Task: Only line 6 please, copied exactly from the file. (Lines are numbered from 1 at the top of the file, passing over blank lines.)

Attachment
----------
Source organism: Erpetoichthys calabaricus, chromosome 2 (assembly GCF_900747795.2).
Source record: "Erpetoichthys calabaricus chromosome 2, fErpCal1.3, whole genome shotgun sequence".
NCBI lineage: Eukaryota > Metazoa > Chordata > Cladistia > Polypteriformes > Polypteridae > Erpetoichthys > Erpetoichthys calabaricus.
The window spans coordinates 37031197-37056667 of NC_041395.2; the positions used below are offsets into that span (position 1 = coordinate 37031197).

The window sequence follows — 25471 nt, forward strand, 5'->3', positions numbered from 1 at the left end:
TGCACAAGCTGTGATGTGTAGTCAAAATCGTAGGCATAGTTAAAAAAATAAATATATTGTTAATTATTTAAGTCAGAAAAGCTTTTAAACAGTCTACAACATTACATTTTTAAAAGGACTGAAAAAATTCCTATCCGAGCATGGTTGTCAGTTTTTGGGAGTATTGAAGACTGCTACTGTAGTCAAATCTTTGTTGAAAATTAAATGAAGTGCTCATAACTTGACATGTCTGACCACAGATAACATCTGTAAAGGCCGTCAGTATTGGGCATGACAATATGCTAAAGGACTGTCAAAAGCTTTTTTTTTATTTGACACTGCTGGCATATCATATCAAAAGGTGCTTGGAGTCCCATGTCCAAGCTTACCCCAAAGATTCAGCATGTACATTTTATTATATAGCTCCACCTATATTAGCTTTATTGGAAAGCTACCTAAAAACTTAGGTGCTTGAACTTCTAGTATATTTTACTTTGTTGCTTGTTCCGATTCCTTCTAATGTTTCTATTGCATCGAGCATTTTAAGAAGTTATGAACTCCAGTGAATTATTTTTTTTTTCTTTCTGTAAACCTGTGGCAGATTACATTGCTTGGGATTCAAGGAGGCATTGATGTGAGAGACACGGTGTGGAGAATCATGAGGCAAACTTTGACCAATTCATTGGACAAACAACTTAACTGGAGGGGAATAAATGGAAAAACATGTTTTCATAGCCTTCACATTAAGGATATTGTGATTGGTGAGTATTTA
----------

TGCACAAGCTGTGATGTGTAGTCAAAATCGTAGGCATAGTTAAAAAAATAAATATATTGTTAATTATTTAAGTCAGAAAAGCTTTTAAACAGTCTACAACATTACATTTTTAAAAGGACTGAAAAAATTCCTATCCGAGCATGGTTGTCAGTTTTTGGGAGTATTGAAGACTGCTACTGTAGTCAAATCTTTGTTGAAAATTAAATGAAGTGCTCATAACTTGACATGTCTGACCACAGATAACATCTGTAAAGGCCGTCAGTATTGGGCATGACAATATGCTAAAGGACTGTCAAAAGCTTTTTTTTTATTTGACACTGCTGGCATATCATATCAAAAGGTGCTTGGAGTCCCATGTCCAAGCTTACCCCAAAGATTCAGCATGTACATTTTATTATATAGCTCCACCTATATTAGCTTTATTGGAAAGCTACCTAAAAACTTAGGTGCTTGAACTTCTAGTATATTTTACTTTGTTGCTTGTTCCGATTCCTTCTAATGTTTCTATTGCATCGAGCATTTTAAGAAGTTATGAACTCCAGTGAATTATTTTTTTTTTCTTTCTGTAAACCTGTGGCAGATTACATTGCTTGGGATTCAAGGAGGCATTGATGTGAGAGACACGGTGTGGAGAATCATGAGGCAAACTTTGACCAATTCATTGGACAAACAACTTAACTGGAGGGGAATAAATGGAAAAACATGTTTTCATAGCCTTCACATTAAGGATATTGTGATTGGTGAGTATTTA